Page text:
This Decision Against a Gay Bishop Could Split the Methodist Church

“It is not lawful…to consecrate a self-avowed practicing homosexual bishop.”

David Zalubowski/AP Photo

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Update, 5/8/2017: Bishop Karen Oliveto says that she is grateful for “overwhelming support” for her continued leadership in the United Methodist Church. “It’s been really powerful—I’ve learned that people in the pews are really in a different place than the rules of our church,” she told Mother Jones.

Oliveto added that she does not want to see the church schism. She wants LGBT people and young members of the church to know that “they are one of God’s beloved” and “God will find a way where there is none.”

In a 6-to-3 vote that was made public on Friday, April 28, the United Methodist Church’s Judicial Council—its highest court—ruled that the elevation in 2016 of Karen Oliveto to bishop was in violation of church law, because she is married to another woman.

“Under the long-standing principle of legality, no individual member or entity may violate, ignore, or negate church law,” the decision states. “It is not lawful for the college of bishops of any jurisdictional or central conference to consecrate a self-avowed practicing homosexual bishop.”

However, Oliveto “remains in good standing” with the church, according to the decision, until an administrative or judicial process can be completed.

Oliveto is the church’s first openly-gay bishop, and her election last July was hailed as a major step forward by LGBT advocates both within and outside the Methodist Church. She serves as bishop of the Mountain Sky region, which comprises Colorado, Montana, Utah, Wyoming, and one church in Idaho. A challenge was filed almost immediately after the appointment to the position by the South Central Jurisdiction because of the church’s longstanding policy regarding Oliveto’s sexual orientation.

Language in the church’s Book of Discipline states “self-avowed practicing homosexuals” are not eligible for leadership within the church because they have committed a sin by engaging in same-sex relationships. This language has divided members for many years. However, at the Methodist Church’s General Conference last year, the topic came to a head, and bishops appointed a “Commission on the Way Forward” to make a unified decision to settle the debate over LGBT issues going forward. There will be a special session in February 2019 to resolve this question, and it’s possible that the church may schism over it.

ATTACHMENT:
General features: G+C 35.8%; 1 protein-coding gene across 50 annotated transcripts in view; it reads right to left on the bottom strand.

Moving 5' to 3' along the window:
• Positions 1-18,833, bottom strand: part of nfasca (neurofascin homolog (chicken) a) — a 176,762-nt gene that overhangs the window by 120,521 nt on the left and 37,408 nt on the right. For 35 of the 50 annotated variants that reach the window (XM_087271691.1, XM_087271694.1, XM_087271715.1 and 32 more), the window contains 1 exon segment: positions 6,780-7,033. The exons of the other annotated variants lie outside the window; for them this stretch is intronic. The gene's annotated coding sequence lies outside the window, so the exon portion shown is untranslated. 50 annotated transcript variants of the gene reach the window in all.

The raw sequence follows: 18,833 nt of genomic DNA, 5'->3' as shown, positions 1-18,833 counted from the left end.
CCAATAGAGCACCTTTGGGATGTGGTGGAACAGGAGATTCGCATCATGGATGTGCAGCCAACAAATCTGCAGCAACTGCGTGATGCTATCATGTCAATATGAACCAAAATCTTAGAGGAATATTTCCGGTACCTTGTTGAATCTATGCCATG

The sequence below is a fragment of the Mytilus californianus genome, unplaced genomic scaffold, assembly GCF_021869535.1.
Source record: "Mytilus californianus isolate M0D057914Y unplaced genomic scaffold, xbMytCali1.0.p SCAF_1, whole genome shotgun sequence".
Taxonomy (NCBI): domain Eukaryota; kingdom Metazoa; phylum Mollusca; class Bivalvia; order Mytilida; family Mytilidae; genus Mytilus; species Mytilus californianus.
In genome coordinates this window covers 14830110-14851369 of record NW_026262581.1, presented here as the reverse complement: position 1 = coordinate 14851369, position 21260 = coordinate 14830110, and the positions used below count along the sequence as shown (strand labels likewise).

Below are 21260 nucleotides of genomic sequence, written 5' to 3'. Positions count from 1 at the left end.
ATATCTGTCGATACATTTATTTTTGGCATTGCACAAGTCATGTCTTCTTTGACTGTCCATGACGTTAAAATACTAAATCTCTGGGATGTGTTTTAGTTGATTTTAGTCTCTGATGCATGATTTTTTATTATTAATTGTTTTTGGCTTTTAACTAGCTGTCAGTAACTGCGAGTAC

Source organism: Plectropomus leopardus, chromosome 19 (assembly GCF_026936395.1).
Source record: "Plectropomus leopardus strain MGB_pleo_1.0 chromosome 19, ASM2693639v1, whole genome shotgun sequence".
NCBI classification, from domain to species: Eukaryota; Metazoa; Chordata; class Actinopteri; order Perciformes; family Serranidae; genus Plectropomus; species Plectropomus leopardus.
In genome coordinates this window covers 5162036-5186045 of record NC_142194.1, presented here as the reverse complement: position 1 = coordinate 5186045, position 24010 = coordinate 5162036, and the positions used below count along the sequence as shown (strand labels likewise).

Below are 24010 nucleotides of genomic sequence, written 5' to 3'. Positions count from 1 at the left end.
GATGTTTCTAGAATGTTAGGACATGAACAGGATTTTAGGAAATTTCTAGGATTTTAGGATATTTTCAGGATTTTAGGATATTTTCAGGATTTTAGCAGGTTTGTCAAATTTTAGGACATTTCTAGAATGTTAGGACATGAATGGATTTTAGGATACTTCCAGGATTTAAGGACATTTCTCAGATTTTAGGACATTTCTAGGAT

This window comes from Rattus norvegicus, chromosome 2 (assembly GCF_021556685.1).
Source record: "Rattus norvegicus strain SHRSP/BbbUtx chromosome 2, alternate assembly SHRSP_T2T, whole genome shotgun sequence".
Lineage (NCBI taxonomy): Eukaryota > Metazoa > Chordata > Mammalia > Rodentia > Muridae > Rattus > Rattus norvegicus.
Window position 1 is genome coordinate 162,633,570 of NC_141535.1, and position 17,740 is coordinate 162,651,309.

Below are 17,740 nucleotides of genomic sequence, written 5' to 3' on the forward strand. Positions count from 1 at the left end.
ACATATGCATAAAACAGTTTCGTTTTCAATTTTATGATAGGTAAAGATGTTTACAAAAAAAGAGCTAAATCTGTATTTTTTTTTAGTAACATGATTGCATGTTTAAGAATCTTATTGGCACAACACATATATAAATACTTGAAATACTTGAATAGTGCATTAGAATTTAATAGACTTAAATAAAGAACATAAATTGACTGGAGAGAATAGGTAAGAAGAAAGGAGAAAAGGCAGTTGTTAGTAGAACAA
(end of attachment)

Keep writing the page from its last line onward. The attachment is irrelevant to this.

“Bishop Karen Oliveto remains our bishop as long as United Methodists across the connection maintain their commitment to building an inclusive church,” said Matt Berryman, executive director of Reconciling Ministries Network, a group that works toward fostering acceptance of LGBT persons within the Methodist Church. “We are enduring the labor pains that anticipate new life, and we will not falter.”

When I interviewed Oliveto for a profile in Mother Jones last year, we talked about her sexuality and the challenges she experienced in her church. Here’s what she said:

Oliveto knows that many in her religious community consider homosexuality a sin and justify this belief with biblical references. She acknowledges “there are six or seven passages that may or may not be about homosexuality,” but points out “we have a lot more on economic justice…on what it means to live and love, and to me, those are the things we ought to be focusing on.” The fundamental question, for Oliveto, involves God’s love: “If you’re going to tell me that my love is wrong, I’m concerned about the church and its ability to recognize God. Because we believe God is love and love is of God. So if you’re telling me that my love is invalid, then what is that saying about your understanding of God?”

As of publication time, Bishop Oliveto had not responded to a request for comment.


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